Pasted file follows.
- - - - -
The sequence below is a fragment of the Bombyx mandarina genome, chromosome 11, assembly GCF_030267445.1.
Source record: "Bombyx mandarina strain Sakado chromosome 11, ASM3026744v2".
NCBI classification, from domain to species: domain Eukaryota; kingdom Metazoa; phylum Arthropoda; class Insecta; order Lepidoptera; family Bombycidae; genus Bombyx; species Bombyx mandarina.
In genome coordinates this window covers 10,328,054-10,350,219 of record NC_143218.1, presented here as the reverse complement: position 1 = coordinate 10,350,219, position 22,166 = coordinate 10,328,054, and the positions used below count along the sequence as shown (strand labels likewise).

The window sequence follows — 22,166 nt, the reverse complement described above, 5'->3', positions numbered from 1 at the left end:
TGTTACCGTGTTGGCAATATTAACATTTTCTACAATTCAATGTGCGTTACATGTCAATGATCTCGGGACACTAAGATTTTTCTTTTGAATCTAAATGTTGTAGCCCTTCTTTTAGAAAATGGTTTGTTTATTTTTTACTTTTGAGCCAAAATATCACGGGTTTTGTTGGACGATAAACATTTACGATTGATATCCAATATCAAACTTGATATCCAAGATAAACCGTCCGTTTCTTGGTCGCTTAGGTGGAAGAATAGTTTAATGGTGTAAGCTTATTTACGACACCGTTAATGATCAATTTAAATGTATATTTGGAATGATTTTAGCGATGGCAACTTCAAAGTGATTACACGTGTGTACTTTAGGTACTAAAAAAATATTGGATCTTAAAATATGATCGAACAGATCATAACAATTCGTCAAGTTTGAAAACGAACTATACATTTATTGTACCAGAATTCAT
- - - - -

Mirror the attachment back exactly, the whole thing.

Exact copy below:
The sequence below is a fragment of the Bombyx mandarina genome, chromosome 11, assembly GCF_030267445.1.
Source record: "Bombyx mandarina strain Sakado chromosome 11, ASM3026744v2".
NCBI classification, from domain to species: domain Eukaryota; kingdom Metazoa; phylum Arthropoda; class Insecta; order Lepidoptera; family Bombycidae; genus Bombyx; species Bombyx mandarina.
In genome coordinates this window covers 10,328,054-10,350,219 of record NC_143218.1, presented here as the reverse complement: position 1 = coordinate 10,350,219, position 22,166 = coordinate 10,328,054, and the positions used below count along the sequence as shown (strand labels likewise).

The window sequence follows — 22,166 nt, the reverse complement described above, 5'->3', positions numbered from 1 at the left end:
TGTTACCGTGTTGGCAATATTAACATTTTCTACAATTCAATGTGCGTTACATGTCAATGATCTCGGGACACTAAGATTTTTCTTTTGAATCTAAATGTTGTAGCCCTTCTTTTAGAAAATGGTTTGTTTATTTTTTACTTTTGAGCCAAAATATCACGGGTTTTGTTGGACGATAAACATTTACGATTGATATCCAATATCAAACTTGATATCCAAGATAAACCGTCCGTTTCTTGGTCGCTTAGGTGGAAGAATAGTTTAATGGTGTAAGCTTATTTACGACACCGTTAATGATCAATTTAAATGTATATTTGGAATGATTTTAGCGATGGCAACTTCAAAGTGATTACACGTGTGTACTTTAGGTACTAAAAAAATATTGGATCTTAAAATATGATCGAACAGATCATAACAATTCGTCAAGTTTGAAAACGAACTATACATTTATTGTACCAGAATTCAT